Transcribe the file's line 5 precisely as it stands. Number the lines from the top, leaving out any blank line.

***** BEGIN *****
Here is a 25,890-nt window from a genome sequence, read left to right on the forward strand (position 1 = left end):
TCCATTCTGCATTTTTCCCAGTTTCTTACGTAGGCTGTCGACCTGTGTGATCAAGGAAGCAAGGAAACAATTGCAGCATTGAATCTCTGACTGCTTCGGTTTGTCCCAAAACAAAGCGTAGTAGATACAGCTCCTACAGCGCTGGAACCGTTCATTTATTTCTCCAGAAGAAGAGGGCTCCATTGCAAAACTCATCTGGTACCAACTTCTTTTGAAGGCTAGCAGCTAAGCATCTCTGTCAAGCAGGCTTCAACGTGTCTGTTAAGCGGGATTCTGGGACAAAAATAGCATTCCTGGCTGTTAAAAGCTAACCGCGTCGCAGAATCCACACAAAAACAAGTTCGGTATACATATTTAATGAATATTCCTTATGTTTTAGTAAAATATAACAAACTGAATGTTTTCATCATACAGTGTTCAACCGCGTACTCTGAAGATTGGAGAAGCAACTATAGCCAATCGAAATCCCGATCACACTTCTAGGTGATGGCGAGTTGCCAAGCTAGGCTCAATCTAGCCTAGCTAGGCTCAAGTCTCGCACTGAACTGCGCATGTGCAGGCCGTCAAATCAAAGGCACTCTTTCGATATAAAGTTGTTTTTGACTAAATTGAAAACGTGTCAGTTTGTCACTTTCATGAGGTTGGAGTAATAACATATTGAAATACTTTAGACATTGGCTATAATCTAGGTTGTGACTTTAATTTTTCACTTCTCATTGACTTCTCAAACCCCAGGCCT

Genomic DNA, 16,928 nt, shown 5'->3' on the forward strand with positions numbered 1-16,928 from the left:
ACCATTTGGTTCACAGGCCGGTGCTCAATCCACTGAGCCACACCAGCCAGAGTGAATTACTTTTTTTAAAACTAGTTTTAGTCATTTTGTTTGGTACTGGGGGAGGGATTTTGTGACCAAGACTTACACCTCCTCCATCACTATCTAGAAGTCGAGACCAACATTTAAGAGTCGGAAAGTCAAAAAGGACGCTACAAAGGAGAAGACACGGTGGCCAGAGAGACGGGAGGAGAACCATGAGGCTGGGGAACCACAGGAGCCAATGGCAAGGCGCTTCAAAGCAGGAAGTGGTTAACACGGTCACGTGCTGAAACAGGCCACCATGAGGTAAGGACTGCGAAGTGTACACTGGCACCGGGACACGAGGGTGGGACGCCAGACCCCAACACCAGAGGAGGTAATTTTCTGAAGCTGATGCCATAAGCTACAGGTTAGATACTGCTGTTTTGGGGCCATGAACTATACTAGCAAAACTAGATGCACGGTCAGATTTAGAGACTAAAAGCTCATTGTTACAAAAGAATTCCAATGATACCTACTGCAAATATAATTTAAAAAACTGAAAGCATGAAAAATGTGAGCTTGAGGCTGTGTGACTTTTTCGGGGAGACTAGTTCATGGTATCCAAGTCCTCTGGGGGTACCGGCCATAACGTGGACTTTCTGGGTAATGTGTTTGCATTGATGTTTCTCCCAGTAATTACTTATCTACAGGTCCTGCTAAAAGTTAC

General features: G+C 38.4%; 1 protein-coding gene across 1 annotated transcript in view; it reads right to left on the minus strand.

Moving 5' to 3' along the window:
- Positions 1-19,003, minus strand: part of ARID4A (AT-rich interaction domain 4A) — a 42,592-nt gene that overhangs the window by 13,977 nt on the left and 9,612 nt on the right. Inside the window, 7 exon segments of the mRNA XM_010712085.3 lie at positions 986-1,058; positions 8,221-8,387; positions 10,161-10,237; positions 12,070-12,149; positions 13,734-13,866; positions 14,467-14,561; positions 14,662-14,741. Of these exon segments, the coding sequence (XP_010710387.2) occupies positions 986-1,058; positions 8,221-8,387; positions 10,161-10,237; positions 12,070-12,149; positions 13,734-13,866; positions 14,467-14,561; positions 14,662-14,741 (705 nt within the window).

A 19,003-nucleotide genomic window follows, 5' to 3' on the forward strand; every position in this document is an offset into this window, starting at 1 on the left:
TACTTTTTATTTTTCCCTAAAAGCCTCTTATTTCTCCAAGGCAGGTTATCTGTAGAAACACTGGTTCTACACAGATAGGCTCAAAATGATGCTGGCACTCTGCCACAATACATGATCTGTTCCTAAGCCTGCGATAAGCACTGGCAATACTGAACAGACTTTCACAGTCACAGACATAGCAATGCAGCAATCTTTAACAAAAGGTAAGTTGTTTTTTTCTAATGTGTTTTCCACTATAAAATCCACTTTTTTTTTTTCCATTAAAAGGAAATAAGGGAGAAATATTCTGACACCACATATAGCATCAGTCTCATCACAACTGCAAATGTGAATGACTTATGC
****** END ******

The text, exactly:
General features: G+C 38.4%; 1 protein-coding gene across 1 annotated transcript in view; it reads right to left on the minus strand.